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At least 1 in 5 new mothers experiences postpartum depression: Doctors

New Delhi, May 12 (IANS) While parenthood comes as a blessing for many, for more than 20 per cent of mothers, the new chapter of life creates stress, anxiety and postpartum depression, which can turn fatal for both the mother and child, without adequate support, said doctors on Mother’s Day on Sunday.

Mother’s Day is celebrated every year on the second Sunday of May.

Postpartum depression is common but a treatable medical condition that many women face after childbirth. While the exact cause can be difficult to identify, several factors contribute to these feelings of sadness, anxiety, and tiredness.

These can result from genetics, hormonal changes, sleep deprivation, fatigue, or the pressure of becoming a mother.

The overall pooled estimate of the prevalence of postpartum depression was 22 per cent reporting postpartum depression within two weeks of delivery.

“The journey to parenthood presents couples with a myriad of challenges, often impacting their emotional well-being profoundly. The complexities surrounding late pregnancies, assisted conception methods like IVF, and the burden of preterm deliveries weigh heavily on maternal mental health,” Dr Saurabh Mehrotra, Associate Director, Psychiatry, Institute of Neurosciences, Medanta, Gurugram, told IANS.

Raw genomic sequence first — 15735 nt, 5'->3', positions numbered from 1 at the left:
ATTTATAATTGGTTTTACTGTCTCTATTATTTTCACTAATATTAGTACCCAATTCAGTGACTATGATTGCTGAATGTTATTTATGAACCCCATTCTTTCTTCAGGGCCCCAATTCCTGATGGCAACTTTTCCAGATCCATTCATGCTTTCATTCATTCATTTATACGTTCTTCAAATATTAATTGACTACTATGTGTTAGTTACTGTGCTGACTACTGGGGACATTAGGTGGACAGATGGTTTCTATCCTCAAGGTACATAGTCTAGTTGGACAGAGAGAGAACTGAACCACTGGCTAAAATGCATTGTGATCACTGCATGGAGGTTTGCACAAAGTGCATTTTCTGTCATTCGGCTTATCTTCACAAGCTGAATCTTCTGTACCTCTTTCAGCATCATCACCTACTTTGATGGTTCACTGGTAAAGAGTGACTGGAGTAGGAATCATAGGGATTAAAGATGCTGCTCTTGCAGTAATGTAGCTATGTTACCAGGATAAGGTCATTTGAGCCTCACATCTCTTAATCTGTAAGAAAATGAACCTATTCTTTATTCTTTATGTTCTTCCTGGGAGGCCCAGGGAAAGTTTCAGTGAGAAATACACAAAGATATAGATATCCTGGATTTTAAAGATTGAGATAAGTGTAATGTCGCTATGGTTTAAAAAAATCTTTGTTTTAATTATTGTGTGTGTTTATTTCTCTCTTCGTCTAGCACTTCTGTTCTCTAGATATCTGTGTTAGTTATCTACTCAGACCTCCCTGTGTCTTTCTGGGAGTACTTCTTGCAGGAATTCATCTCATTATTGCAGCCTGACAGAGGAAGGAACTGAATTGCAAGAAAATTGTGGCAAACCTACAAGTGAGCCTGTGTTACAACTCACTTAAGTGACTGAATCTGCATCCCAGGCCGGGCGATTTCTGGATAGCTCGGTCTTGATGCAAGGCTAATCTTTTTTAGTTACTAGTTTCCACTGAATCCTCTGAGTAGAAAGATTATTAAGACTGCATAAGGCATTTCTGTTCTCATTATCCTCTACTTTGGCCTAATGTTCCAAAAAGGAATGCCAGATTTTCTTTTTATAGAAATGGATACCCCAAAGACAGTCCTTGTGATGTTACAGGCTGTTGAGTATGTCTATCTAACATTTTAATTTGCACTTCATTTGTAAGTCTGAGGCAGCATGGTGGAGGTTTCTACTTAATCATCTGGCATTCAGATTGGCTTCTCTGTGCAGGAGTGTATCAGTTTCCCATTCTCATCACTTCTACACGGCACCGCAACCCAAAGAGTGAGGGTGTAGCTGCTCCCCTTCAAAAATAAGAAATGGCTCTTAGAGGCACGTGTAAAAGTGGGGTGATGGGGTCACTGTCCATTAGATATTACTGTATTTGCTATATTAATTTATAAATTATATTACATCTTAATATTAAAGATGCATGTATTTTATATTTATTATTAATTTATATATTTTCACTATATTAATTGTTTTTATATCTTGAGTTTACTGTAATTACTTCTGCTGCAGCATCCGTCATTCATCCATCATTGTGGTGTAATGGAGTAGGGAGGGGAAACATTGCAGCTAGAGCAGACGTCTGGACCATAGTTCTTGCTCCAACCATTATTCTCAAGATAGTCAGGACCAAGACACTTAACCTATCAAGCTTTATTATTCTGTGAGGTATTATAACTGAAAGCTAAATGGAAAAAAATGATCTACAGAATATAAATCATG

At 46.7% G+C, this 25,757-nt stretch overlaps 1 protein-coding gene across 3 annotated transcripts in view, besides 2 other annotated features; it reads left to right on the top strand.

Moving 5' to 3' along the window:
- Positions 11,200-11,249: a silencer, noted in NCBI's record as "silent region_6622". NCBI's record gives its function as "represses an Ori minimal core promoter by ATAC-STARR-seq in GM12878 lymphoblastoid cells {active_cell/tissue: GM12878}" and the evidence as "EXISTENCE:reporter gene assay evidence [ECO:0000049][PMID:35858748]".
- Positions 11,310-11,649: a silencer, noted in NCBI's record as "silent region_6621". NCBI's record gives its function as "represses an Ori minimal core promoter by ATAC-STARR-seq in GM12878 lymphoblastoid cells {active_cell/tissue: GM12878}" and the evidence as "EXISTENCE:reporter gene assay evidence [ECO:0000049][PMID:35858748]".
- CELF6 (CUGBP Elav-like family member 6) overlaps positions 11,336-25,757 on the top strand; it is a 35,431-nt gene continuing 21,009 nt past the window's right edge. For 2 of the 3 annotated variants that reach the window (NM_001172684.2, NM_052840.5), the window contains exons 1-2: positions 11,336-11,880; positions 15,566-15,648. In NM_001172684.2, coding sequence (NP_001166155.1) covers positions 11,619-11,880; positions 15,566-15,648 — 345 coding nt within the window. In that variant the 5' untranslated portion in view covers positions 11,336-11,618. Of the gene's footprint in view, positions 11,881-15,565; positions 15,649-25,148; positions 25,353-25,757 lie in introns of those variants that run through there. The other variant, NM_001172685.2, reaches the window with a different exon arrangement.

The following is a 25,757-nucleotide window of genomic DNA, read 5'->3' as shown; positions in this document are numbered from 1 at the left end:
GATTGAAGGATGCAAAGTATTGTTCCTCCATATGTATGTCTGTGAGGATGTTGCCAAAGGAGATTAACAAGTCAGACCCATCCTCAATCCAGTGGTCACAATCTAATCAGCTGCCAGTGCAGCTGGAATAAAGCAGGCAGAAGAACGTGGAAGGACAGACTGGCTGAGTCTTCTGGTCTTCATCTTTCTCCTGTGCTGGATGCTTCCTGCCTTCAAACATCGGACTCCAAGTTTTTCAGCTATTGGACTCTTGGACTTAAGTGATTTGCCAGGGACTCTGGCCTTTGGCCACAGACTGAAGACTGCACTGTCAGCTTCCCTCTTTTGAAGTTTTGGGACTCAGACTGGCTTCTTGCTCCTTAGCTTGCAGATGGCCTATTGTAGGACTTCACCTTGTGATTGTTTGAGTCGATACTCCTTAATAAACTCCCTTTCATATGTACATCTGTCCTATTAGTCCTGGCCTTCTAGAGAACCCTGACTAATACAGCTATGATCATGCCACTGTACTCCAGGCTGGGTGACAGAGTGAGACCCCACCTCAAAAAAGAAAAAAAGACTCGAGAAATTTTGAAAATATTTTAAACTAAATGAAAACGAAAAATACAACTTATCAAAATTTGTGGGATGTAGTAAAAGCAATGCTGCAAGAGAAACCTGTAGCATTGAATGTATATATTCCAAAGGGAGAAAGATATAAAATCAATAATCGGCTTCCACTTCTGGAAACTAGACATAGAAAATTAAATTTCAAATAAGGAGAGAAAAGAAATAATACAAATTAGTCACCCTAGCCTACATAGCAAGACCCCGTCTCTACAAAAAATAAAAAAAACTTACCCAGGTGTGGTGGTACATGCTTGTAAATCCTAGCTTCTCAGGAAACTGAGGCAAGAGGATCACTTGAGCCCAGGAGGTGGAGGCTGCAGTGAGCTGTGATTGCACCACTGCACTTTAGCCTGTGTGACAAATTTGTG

Studies reveal that maternal mental illness during pregnancy correlates with adverse outcomes for both mother and child, including preterm delivery and poor neurodevelopment.

“At Medanta, we witness approximately 70-80 per cent of mothers having post-partum blues out of which 20 per cent of mothers with postpartum depression grapple with such mental health challenges, emphasising the critical need for comprehensive emotional support and holistic care throughout the perinatal period,” Dr Saurabh said.

The symptoms of postpartum depression include insomnia, loss of appetite, intense irritability, and even difficulty bonding with the baby. For mothers facing the postpartum blues, asking for help may be one of the most crucial steps, as it may help them easily bond with the baby, the experts said.

But, “if left untreated, the condition can last several months or longer,” Dr Teji Dawane, Senior Consultant, Obstetrician and Gynaecologist, Motherhood Hospitals, Whitefield, Bengaluru, told IANS.

“One of the first steps in addressing postpartum depression is early detection through screenings during prenatal and postnatal care and giving importance to emotional well-being. It is also encouraged to seek help from professional support services such as counselling and therapy,” Dr Teji said.

Sometimes, treatment options also include medication like antidepressants to manage symptoms effectively. It is equally important to create a supportive family environment and develop self-care practices for new parents, the experts noted.



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